Sailors salvage sacred shrine | Sunday Observer

Sailors salvage sacred shrine

5 May, 2019

“Darkness cannot drive out darkness, only light can do that. Hate cannot drive out hate, only love can do that” - Martin Luther King

Sri Lanka remains in shock from the brutal Easter Sunday bombings at churches and five star hotels. The shrine dedicated to Saint Anthony has been part of the nation’s religious fabric for decades. The church of Saint Anthony was a symbol of multi cultural harmony- it was a house of prayer visited by millions, including the Pope. We were all terribly saddened to see a church being selected for a terrorist attack, for a church is God’s house where people come to pray, seeking solace and an upliftment of one’s faith. As the police and military continued their investigations the area was initially cordoned off.

I managed to drive past this venue on April 27, a sunny Saturday morning. I had previously written about this church in our Spectrum section just weeks ago. The area of Kochikade is normally a vibrant hub as devotees used to move about the precinct of the church.

The rows of shops selling religious artifacts of the Catholic denomination were closed.

The few old men who used to sell candles outside were absent. A sense of silence permeated the air. As if by divine coincidence I noticed a group of young sailors, attired in their PT kits moving into the church. Having navigated my way past the naval sentry I was able to see that the Navy had offered the efforts of 100 young sailors to clean up the church. It made me happy to realise that these young sailors came from all communities. It was a sign of hope and unity in this dark chapter of our motherland.

As I peeped inside the church there was a sense of ruin, as the once serene church was still filled with debris. Pieces of broken plaster, wood from the pews and tiles dislodged with high velocity from the roof. It was unbearable to see stains of human blood inside a church, for in the Bible we witness the immaculate blood of Jesus shed for the remission of our mortal sins. Amidst this sight of death and suffering there was an amazing sight. A marble statue of Jesus stood like a solitary spiritual sentinel, unscathed by the brutality of jihadist hatred for Jesus Christ overcame death on the cross of Calvary and offered everlasting life.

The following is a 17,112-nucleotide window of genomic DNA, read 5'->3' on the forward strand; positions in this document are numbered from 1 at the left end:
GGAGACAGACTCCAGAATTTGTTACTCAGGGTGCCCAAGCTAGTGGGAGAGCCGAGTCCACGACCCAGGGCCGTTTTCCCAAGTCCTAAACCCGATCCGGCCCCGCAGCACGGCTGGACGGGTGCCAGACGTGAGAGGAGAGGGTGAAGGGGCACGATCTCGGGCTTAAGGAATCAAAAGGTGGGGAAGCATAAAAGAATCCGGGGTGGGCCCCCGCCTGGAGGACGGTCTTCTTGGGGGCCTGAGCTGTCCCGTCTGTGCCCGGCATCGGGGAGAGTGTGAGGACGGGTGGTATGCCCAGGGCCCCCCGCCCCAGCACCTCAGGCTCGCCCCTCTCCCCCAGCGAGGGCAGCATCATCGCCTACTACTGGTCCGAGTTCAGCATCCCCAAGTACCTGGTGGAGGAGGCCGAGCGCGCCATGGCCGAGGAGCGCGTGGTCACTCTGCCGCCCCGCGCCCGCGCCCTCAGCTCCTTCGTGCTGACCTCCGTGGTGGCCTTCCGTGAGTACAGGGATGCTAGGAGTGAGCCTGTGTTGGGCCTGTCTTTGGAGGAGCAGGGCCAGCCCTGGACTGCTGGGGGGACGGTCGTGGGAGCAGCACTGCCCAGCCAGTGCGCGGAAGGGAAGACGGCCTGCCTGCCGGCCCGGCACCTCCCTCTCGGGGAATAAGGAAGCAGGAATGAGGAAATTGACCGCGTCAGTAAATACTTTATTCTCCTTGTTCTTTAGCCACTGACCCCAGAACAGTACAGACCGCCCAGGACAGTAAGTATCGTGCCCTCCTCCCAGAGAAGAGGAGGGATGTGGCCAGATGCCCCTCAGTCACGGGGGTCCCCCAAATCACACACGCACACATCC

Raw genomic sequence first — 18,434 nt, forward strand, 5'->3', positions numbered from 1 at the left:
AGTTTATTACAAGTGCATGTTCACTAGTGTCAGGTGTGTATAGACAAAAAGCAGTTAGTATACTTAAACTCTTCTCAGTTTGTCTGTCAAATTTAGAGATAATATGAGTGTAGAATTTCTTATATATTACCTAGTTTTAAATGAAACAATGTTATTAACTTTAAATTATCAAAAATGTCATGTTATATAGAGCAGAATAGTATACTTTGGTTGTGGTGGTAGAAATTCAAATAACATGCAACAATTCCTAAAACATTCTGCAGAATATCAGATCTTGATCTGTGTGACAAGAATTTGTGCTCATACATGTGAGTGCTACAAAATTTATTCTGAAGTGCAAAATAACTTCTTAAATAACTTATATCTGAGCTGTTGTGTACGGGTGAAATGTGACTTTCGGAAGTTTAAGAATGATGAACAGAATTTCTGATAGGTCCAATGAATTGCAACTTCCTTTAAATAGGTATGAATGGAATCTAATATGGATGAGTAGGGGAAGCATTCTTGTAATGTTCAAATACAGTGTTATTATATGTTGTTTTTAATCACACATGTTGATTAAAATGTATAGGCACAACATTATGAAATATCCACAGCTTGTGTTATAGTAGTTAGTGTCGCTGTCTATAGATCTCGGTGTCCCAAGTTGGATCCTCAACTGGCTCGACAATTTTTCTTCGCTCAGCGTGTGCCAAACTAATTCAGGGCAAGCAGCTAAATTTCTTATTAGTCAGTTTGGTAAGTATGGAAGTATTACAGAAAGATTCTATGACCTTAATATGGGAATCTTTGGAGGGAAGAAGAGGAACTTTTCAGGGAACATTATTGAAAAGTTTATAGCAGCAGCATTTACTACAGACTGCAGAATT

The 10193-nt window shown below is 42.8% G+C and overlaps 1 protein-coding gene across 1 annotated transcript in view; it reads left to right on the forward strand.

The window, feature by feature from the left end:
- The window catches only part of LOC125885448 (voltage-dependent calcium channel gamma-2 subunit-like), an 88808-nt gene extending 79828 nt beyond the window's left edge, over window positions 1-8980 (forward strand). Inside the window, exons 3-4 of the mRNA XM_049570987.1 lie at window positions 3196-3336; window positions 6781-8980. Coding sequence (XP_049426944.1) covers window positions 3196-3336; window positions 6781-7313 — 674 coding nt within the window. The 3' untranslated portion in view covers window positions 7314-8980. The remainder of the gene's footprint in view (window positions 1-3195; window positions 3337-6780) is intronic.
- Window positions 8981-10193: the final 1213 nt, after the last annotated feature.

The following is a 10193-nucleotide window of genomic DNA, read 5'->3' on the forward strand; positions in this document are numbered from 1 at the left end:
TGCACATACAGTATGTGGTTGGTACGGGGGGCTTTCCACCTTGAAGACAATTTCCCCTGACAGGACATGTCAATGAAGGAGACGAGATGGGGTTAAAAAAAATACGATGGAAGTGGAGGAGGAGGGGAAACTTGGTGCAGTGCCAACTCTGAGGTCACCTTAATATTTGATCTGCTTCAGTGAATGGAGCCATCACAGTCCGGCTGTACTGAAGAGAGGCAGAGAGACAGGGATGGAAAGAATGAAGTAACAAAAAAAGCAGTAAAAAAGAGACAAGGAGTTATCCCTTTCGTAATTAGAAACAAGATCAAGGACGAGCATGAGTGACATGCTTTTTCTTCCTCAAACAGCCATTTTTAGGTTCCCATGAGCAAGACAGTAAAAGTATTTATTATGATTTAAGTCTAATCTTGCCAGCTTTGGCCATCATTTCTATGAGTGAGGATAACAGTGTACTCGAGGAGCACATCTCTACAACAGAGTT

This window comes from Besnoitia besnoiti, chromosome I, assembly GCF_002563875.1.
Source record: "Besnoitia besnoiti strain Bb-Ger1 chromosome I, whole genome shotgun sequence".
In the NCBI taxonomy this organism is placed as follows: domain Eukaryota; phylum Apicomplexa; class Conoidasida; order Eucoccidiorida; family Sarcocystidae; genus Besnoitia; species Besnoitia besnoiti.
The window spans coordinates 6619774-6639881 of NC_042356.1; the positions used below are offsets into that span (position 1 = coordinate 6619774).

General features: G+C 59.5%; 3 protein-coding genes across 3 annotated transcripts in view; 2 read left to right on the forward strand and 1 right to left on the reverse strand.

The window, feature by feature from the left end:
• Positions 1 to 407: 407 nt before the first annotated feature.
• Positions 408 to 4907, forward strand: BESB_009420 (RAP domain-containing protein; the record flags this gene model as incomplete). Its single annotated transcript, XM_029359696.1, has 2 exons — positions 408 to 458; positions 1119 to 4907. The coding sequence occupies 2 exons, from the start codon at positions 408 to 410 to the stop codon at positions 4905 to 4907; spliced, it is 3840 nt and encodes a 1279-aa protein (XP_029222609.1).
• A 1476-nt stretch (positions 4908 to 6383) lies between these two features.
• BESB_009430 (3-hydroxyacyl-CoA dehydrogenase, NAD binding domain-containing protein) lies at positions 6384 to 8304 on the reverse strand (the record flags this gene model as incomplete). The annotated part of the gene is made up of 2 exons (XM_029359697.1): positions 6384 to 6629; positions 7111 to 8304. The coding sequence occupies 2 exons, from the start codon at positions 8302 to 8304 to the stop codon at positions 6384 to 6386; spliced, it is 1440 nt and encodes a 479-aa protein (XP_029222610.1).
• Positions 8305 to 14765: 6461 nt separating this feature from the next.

I reflected on the words of American civil rights activist Martin Luther King who once said ‘The time is always right to do what is right”. By now the sailors began picking up the debris. Ladders were placed against the pillars and men mounted with brushes. The carnage had damaged the beauty of this church. Residents and faithful devotees began to gather outside to witness this ongoing labour of love. Shortly some fire trucks of the navy moved near the premises. The crews rolled out the long latex water lines and slowly released water into the sanctuary, as their comrades began to brush the floors. Human blood stains were washed. Subsequently a kind of foam was used with a second round of intense scrubbing. The sailors got onto their knees drenched in the spray of water, a very touching sight. At a distance I noticed the parish priest Rev. Fr. Jude Fernando, but did not want to disturb him as he had endured this unthinkable tragedy in his church. The sailors worked without a break, some of them from the Buddhist faith. Gradually the signs of death and destruction were slowly removed. The sunlight filtered into the shrine, through the gaps in the ceiling. The bright rays of light seemed like a celestial signal that almighty God is in control. Having completed their task, soaked in water the young sailors from SLNS Ranagala (Colombo base) and SLNS Thakshila (Welisara base) mustered into two long lines and quietly exited the church, having shown the nation the ultimate form of teamwork, not desiring any acknowledgement. Navy Head Quarters subsequently confirmed that the cleaning task was the concept of Admiral Ravi Wijegunarante (Chief of Defence Staff) coordinated by Commander of the Navy Vice Admiral Piyal de Silva. We shall overcome.

This is our watch, let us unite in love, peace and hope to defend Sri Lanka.